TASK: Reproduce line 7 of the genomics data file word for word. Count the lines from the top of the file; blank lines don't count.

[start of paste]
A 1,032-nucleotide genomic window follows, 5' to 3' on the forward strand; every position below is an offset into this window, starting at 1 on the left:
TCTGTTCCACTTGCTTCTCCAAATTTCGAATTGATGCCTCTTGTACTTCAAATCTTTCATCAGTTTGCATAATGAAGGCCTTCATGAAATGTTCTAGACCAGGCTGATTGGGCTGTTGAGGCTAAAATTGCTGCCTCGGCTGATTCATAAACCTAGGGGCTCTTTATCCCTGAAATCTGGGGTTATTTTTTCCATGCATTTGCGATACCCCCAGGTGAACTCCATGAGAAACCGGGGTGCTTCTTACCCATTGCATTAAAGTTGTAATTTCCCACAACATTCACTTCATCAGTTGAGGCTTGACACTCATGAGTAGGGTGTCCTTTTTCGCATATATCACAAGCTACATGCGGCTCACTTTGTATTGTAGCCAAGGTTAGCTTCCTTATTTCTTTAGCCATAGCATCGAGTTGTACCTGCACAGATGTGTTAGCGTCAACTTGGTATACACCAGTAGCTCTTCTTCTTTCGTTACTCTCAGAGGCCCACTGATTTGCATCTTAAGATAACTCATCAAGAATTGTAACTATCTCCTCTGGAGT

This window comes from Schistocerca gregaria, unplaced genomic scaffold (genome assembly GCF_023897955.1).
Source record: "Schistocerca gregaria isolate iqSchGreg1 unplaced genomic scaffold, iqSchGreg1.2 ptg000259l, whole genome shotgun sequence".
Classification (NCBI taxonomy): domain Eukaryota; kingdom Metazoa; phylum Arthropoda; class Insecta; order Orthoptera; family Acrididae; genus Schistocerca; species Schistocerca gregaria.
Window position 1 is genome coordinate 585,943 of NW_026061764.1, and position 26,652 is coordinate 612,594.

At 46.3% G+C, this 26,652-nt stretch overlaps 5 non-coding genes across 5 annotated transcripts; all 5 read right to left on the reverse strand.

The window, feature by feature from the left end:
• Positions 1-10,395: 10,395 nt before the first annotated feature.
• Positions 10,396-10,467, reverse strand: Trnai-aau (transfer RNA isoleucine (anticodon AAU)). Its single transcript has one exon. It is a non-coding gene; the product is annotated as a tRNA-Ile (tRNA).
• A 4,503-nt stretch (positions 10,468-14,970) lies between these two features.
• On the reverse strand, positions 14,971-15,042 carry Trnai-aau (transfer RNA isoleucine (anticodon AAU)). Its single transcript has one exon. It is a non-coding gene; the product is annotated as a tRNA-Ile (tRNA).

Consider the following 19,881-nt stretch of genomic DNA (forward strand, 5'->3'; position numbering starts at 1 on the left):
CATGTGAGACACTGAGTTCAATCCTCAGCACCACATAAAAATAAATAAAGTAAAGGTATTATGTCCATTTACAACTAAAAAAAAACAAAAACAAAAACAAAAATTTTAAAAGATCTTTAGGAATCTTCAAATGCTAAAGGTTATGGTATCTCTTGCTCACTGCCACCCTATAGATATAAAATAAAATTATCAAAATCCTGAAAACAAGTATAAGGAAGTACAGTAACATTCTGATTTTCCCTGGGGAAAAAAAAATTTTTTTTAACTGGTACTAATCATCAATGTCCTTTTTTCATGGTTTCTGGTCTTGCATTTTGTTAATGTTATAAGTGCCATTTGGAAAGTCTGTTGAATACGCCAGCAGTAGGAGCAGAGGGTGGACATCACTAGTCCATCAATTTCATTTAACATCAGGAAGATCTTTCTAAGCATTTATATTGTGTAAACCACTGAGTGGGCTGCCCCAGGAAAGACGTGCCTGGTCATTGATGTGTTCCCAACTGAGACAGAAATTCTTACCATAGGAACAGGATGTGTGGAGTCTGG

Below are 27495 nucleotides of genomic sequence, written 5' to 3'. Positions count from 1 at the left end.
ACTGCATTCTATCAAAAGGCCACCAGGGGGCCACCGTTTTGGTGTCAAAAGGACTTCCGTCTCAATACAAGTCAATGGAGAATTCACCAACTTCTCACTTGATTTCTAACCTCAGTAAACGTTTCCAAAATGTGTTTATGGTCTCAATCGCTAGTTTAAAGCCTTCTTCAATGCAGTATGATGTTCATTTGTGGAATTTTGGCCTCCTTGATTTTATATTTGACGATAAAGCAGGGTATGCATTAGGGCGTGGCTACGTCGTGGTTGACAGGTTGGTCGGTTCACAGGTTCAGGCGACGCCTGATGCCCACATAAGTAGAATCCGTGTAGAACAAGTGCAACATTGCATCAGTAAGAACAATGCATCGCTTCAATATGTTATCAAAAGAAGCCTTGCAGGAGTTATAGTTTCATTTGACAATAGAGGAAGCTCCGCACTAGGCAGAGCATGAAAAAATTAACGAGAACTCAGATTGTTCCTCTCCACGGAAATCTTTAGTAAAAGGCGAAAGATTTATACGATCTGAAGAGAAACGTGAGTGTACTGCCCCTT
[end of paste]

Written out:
At 46.3% G+C, this 26,652-nt stretch overlaps 5 non-coding genes across 5 annotated transcripts; all 5 read right to left on the reverse strand.